Rose Pruning - The Basics


Some people look upon pruning roses as a daunting task when in fact it should not be if you follow a few basic rules and these are;

To reduce wind-rock during the winter months, prune back established bushes by half to one-third in autumn (circa Week 45>).

Newly planted bushes can be pruned back to about 75-150mm (3”-6”) high at planting time.

*The following spring, prune once the risk of severe frosts has passed,° plus check the plants over for signs of die back, and cut this out as necessary.

*Timing this in mild winters can sometimes be rather difficult if buds break early.

°Newly-planted bushes should not require any further pruning, with established plants leave some dormant buds in reserve for any that might get damaged by late frost.

Why prune?

The aim of pruning is to create an open-centred, cup shaped bush.

Vigorous cultivars should be pruned lightly, as hard pruning can stimulate flowerless shoots.


As with all pruning, remove dead, diseased, weak wood, and remove shoots growing into the center of the bush.

In the event that this will denude the bush too much, cut to a low, outward-facing bud, this will encourage the bush to grow outwards.

Shorten remaining stems to 150-200mm (6”-8”) from the ground, cutting to an outward facing bud.

In subsequent years cut to a bud 50-75mm (2”-3”) above the previous year's cut.

On established bushes where 3-4 stems emerge from the same branch cut back the old wood to leave one outward facing stem.

This remaining stem should be cut down to 50-75mm (2”-3”) from the old wood.

Shrub roses:

This type of rose is a hybrid produced from species and old roses and as such require slightly different pruning methods!

These generally flower on older wood so one should aim to prune in a manner to maintain a balance of old and young wood!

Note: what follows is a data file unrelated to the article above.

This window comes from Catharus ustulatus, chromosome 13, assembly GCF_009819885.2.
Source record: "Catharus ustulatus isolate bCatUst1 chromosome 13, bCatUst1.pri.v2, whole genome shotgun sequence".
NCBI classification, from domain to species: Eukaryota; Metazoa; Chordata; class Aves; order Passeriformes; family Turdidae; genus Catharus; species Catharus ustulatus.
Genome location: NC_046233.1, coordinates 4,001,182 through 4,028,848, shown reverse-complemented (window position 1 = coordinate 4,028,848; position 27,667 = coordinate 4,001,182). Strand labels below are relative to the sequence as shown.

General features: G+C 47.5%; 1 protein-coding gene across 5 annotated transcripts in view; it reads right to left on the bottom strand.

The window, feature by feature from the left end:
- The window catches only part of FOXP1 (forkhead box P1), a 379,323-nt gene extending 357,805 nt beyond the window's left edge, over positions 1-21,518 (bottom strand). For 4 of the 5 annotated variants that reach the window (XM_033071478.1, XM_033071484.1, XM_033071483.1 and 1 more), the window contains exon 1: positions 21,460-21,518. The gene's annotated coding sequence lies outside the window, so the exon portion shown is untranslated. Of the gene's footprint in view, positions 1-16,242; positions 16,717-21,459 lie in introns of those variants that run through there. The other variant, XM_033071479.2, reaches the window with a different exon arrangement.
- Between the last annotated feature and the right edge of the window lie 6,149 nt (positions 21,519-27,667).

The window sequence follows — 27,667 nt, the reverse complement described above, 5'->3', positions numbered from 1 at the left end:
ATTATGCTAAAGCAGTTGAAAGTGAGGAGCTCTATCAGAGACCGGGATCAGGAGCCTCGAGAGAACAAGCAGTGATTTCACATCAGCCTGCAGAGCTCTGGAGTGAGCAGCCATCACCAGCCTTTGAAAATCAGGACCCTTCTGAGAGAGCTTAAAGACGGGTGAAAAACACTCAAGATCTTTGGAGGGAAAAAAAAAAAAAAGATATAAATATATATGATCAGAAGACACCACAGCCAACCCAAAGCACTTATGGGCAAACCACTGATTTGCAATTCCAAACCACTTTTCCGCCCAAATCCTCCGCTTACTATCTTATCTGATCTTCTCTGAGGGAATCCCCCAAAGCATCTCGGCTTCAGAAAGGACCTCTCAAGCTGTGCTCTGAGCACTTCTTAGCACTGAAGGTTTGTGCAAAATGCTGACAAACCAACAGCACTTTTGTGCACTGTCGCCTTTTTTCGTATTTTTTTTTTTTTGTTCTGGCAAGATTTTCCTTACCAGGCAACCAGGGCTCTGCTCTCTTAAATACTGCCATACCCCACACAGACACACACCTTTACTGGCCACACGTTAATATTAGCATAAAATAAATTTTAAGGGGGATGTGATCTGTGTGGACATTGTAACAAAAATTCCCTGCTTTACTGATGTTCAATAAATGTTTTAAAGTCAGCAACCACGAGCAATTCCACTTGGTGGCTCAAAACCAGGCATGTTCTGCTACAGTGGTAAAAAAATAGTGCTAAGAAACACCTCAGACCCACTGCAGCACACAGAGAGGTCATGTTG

circa Week 35-40 prune single flowering shrub roses once flowering is completed.

Only prune out dead, diseased, damaged and spindly growth, plus any crossing or rubbing branches.

If necessary clear out unproductive wood at the center of the bush.

If the base becomes leggy and or bare, remove one or two stems back to near ground level to encourage new basal growth.

Circa Week 13: reduce strong new growth of repeat flowering shrub roses by up to a third and shorten strong laterals to two or three buds.

As with single flowering varieties prune out some of the older main stems back to the base to encourage new basal growth.

Do’s and don’ts:

Always use sharp secateurs.

Use loppers or a pruning saw for large / thick stems.

Cuts should be no more than 5mm (¼”) above a bud, and should slope away from it.

Where practical cut to an outward-facing bud to encourage an open centre.

To encourage more upright growth, prune some stems to inward-facing buds.

If a dormant bud is not visible, cut the stem to the appropriate height.

Prune die-back to healthy white pith.

Cut out dead, diseased stems and weak spindly and crossing stems.

Aim for well-spaced stems that allow free airflow.

With the exception of climbing roses, prune all newly planted roses hard to encourage vigorous shoots.

Remove suckers by tracing them back to the roots from which they grow and pull them off rather than cutting them off.

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